Each time, I’m aiming for straight time.

 

I’ve never left prison

Intending to

Drink (at least not the way I want to drink)

Steal (unless I really, really want it)

Lie (except when the truth would hurt me).

Always, I’ve changed and I’m going to do better.

 

I’ve never left prison

Dreaming of

Working hard for a month

Getting a thirty-day chip

Throwing those away for a six-pack and a toothless girl.

But I always do.

 

It’s always the same—It’s going to be different.

But I never am.

I’ve never left prison.

 


Zu gescheit ist dumm (Too Clever is Stupid.)

The poet’s sultry voice nudges the novelist awake.  What he’s called poetry is vertical prose.

The poet creates an ecosystem, shining images virally playing off each other, infecting the listener.

The novelist’s poems are flowerpots with a single bloom, a hose hidden to soak the reader’s face.

Each poem is a set-up for a gag.

 

“Walking on water wasn’t built in a day.”

“If I don’t see you in the future, I’ll see you in the pasture.”

“In a city of a million souls, she was known as the town whore.”

“Quaker erotica:  Be still and let the Spirit send you dirty thoughts.”

+      +      +

The Bulgarian music ice-picks my ears

The singer wearing, I suppose, a traditional white dress

Piped with red and green.

“I suppose” because my ignorance

of Bulgarian tradition

is near limitless.

 

The tune,

A dance number in 5/8 time

Is punctuated by her shriek,

A fifteenth-century wail lacking tonal center.

The song is, I believe,

an ode to the courage of resistance fighters

During Bulgaria’s five century long occupation

By a variety of powers

Bent on spoiling the spoils of war

Or, perhaps, an account of the marriage

Of a hedgehog to a rabbit.

I know no Bulgarian

Although it sounds a good language

To organize either a war or a wedding.

 

Beside me, a heroically ugly man,

Nods his head without connection to the music.

His face,

A bag of melted caramels

Pummeled by a golf shoe,

Breaks into a smile

When the hedgehog,

After saying, “I do,”

is killed as a collaborator.

+       +       +

The novelist constructs gags,

Searches for one-liners

And spray paints humor

On the miniature he’s created.

Just don’t call it a poem.

Call it a dispatch from clever-clever land.

 

The novelist will never sit at the grown-up table.

He’ll bide his time

Trying to capture the poet’s attention

By putting beans up his nose.

 


A Gift

 

“I am an alcoholic.

My name is Legion”

 

Familiar unheard stories flow

Laughter at self-destruction

Nods at idiocy

Winces at the few instances

Of fruit-fly lived joy.

 

Jung, or somebody emerged from his pool,

Spoke of doppelgängers–our spirit doubles.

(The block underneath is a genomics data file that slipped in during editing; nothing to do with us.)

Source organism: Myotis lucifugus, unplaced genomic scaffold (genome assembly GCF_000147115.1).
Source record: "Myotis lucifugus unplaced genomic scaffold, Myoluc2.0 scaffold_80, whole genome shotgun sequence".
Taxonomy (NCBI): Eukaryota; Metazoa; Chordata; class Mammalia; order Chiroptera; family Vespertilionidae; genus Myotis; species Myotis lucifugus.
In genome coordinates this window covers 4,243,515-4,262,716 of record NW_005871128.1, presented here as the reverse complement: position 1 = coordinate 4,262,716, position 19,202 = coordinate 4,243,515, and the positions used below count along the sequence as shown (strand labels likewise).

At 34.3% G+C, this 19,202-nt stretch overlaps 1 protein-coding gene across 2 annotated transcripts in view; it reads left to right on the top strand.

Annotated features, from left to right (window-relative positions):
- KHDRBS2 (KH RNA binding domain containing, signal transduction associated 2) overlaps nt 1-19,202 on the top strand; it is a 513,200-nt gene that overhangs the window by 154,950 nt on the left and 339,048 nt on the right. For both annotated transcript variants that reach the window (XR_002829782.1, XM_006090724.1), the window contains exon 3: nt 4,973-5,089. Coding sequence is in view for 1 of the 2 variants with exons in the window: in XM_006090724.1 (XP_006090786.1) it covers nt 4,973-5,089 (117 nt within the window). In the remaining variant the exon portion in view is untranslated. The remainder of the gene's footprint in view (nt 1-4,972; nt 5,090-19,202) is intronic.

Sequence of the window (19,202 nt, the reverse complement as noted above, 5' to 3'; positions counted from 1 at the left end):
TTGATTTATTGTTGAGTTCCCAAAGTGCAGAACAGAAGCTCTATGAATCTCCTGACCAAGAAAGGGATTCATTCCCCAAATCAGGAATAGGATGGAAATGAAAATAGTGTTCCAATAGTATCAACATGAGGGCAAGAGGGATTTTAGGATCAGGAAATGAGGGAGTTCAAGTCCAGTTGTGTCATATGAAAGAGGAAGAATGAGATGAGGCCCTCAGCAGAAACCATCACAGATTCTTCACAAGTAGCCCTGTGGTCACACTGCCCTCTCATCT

In a meeting, that spirit, that ghost, that phantom

Of our Thirst

 

Hovers over each head.

 

Unable to clasp spirits,

We grab hands

And chant

 

The rhythms of an old prayer

Made new by repetition

 

 

  1. X. X.

 

Tonight, my friend,

Engaged in the gymnastics of love,

Let that ghost of each of our best

–and worst–

Selves

 

Become

Momentarily

A true monogänger.


Beauty is a Guillotine . . . as heavy, as light

 

He stares, discreetly he hopes,

For his heart is thrombotic. His face a Buddhist statue,

At the side of her face

In the harsh office light

And wonders                        where desire resides.

 

Is it in the tempestuous whirlpool eyes?

Or is it the mouth?

Of course, the mind.

 

Desire, decanted in secret,

Stored in an emerald carafe

To be drunk not often,

But always in the deepest of draughts.

 

He gazes a while longer

Turning the possibilities over in his mind,

Like so many coins at a Turkish bazaar,

Then shakes his head

And watches the snowflakes swirl, then settle down on

The sleepy town

Of a cut-glass ornament at his grandmother’s house.

 

+       +       +

 

Love that is incomprehensible

Does not cease to exist

 

+       +       +

 

Lying awake nights, staring at the back of his eyelids

He wonders why.  Just why.

She’s beautiful, he thinks,

And witty, bright, charming

And all those other words

Made meaningless by repetition

And it amazes him she’s attracted.

 

He is so unworthy . . . not, however, incapable of being made worty.

 


I am not a Whore

I.

Are you sure we’re alone?

Completely alone?

No eavesdroppers?  No bugs?

God, I was kidding!  This is hard for me.  (and it wasn’t then

–an example of distancing through foreshadowing.  I’ll hide

in the darkness away from the slow-motion explosion.)

But I digress.  Before beginning

1978. A lifetime ago.  Not my lifetime,

but, for instance, Jesus’.  Thirty-three years old

and they got him for practicing

magic without a magician

while today we have

magicians and no magic.

But I digress.

Approaching this thing takes stealth.  Like mice

Sneaking up to bell a cat.

1978.  Hitchhiking.  Home on leave.  Army.